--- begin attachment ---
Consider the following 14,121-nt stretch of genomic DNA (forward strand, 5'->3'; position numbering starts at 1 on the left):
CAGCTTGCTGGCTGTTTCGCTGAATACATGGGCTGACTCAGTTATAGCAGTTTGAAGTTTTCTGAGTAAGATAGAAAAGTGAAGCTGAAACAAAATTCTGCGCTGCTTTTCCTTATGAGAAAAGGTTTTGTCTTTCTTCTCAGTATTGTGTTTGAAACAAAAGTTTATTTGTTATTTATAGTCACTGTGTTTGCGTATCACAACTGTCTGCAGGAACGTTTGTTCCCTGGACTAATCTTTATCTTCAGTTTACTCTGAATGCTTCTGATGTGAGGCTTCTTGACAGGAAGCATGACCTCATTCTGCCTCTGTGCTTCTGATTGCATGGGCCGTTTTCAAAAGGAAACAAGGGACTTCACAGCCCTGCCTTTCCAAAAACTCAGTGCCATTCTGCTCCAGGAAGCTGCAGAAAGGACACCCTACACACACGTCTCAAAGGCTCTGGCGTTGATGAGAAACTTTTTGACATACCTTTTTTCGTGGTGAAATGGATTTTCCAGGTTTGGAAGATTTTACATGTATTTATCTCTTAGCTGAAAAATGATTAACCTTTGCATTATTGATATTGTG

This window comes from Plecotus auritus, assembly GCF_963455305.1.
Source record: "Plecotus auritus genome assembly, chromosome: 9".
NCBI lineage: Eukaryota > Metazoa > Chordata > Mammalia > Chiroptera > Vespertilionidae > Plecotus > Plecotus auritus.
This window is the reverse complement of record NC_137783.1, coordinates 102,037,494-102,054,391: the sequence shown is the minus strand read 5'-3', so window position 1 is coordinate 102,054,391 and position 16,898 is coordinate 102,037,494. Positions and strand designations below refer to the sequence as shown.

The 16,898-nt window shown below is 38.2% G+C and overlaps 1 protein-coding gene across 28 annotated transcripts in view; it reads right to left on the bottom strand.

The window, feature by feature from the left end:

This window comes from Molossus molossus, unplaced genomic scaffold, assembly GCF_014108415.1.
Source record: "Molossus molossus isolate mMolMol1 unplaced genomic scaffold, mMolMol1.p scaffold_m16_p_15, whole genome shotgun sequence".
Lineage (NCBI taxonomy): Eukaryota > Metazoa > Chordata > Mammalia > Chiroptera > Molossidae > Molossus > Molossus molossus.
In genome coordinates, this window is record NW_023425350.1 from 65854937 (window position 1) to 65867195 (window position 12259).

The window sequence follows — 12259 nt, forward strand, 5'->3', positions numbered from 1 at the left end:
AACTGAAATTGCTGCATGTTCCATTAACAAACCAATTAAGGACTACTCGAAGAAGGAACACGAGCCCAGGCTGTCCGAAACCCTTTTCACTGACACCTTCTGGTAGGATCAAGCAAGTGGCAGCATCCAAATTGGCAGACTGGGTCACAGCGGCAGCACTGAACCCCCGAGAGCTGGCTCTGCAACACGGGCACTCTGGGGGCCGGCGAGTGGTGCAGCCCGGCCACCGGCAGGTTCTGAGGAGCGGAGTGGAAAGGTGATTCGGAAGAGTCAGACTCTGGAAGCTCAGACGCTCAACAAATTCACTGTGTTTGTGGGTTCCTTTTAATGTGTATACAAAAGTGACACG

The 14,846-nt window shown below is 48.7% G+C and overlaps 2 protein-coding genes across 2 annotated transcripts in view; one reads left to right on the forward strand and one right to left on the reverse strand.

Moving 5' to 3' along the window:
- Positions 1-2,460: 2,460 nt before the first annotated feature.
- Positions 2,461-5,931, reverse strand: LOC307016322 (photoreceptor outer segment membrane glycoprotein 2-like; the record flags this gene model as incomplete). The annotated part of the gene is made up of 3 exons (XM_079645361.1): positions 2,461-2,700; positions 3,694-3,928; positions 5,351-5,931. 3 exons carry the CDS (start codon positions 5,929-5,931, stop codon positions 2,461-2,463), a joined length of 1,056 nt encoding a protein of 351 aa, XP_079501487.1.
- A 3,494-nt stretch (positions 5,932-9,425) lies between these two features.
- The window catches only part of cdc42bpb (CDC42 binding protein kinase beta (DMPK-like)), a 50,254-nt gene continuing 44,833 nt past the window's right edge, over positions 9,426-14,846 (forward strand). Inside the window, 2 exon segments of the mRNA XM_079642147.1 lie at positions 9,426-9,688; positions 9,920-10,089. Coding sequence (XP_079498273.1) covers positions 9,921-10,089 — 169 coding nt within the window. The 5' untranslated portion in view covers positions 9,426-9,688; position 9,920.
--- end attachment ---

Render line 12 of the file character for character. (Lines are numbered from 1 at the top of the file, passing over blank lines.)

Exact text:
In genome coordinates, this window is record NW_023425350.1 from 65854937 (window position 1) to 65867195 (window position 12259).